[Taxacom] decline and fall of taxonomy
Richard.Zander at mobot.org
Wed Jun 17 17:13:47 CDT 2009
Interesting point, Peter. Right now description of a new species is more like:
"Here is a description of a new species which is REALLY OBVIOUSLY something different if you were me, studying this group for years."
The observation "they all look alike to me" is familiar and sort of true when you view someone else's group of expertise, but not for your own. The idea that there are more than a hundred different beetles, for instance, is ridiculous.
I think hypotheses of species needn't be proved (nothing is proved in science) but can be supported and the alternative falsified and so on. The key feature is that the hypothesis is useful to mankind (I mean personkind) and can be demonstrated so.
Also, we are engaged in a 250-year research project started by Linnaeus to describe, name and catalogue the world's biota. Maybe one does not have to demonstrate the validity of one's new species immediately, but leave that for revisionists and the like. Taxononmy is, like MSWindows and Office, all one program.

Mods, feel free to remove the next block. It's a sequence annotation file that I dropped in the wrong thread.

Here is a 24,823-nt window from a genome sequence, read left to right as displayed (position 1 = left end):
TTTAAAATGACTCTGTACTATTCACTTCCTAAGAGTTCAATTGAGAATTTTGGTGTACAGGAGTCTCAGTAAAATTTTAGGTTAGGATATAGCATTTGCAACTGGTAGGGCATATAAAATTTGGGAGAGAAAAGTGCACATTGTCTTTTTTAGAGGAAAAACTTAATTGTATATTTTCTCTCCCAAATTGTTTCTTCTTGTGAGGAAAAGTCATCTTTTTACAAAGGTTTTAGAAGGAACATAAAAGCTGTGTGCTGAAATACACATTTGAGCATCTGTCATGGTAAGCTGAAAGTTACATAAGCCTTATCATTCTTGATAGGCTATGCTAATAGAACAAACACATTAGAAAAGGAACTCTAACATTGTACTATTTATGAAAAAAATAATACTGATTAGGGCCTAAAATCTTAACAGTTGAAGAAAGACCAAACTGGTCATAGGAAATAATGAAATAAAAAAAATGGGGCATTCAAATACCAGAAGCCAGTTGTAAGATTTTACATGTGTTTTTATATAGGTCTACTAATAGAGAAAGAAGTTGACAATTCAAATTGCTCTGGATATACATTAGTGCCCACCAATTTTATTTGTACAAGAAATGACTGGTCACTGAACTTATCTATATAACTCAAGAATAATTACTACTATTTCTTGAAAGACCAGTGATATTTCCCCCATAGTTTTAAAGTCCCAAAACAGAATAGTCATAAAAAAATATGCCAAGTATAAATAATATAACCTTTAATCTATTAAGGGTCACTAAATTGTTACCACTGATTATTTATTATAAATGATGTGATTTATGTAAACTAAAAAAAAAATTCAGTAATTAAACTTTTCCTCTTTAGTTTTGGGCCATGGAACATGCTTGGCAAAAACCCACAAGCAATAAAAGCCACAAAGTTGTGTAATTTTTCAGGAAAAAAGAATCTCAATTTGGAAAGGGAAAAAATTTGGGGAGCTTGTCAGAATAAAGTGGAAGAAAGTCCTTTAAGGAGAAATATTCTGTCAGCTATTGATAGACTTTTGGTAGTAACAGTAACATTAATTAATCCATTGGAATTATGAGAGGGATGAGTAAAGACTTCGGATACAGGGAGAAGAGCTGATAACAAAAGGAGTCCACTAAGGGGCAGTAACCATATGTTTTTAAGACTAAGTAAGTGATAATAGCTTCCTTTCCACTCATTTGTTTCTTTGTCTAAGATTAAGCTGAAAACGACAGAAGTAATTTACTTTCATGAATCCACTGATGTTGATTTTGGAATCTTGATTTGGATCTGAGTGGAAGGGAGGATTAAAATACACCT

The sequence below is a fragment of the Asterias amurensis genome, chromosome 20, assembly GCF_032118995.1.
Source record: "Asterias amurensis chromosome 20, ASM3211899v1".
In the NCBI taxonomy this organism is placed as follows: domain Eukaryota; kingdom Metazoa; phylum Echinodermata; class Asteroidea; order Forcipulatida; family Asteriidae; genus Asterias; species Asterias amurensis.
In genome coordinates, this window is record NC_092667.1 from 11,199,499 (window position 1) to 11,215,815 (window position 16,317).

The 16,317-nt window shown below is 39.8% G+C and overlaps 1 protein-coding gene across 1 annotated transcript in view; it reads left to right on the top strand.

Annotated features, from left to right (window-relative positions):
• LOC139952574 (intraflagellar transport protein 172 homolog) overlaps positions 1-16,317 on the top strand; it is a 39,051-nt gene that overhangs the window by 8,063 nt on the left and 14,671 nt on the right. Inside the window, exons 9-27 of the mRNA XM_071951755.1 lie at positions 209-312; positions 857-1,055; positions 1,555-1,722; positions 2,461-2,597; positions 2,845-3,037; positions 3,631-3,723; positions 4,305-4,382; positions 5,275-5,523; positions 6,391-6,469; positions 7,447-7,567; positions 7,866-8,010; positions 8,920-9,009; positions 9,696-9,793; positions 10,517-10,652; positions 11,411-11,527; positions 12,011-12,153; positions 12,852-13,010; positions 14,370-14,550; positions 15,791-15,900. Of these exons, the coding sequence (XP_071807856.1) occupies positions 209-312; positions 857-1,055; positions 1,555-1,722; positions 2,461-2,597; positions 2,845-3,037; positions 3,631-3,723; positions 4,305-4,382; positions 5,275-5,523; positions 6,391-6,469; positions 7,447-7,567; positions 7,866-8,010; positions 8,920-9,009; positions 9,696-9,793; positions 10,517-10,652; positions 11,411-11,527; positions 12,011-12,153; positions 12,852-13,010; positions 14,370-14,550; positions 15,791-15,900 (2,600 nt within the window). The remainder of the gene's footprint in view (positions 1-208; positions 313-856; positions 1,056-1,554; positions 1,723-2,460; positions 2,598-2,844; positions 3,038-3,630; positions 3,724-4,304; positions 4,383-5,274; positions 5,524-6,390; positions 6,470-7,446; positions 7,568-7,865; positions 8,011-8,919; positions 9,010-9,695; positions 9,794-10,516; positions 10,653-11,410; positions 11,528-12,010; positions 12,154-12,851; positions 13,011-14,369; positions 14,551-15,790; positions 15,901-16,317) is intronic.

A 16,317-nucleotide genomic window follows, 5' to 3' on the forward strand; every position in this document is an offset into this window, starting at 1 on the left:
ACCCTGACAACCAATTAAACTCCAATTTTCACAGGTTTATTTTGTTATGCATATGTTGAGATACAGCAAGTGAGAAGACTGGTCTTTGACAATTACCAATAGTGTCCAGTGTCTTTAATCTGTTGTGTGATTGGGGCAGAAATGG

Richard H. Zander
Missouri Botanical Garden
PO Box 299
St. Louis, MO 63166 U.S.A.
richard.zander at mobot.org
From: taxacom-bounces at mailman.nhm.ku.edu on behalf of Peter DeVries
Sent: Wed 6/17/2009 4:01 PM
To: Maarten Christenhusz
Cc: taxacom at mailman.nhm.ku.edu
Subject: Re: [Taxacom] decline and fall of taxonomy
Here are two issues that relate to your note:
1) Many believe science is about making a hypothesis and testing it. It
might help if species descriptions address this.
"I hypothesize that there is a separate species represented by these
specimens and having these characteristics"
-- then support this hypothesis with data
Proving something is a species might be a little difficult, but you get
2) Under the current way of doing things, it seems almost impossible that a
species description or revision can be adequately peer reviewed or
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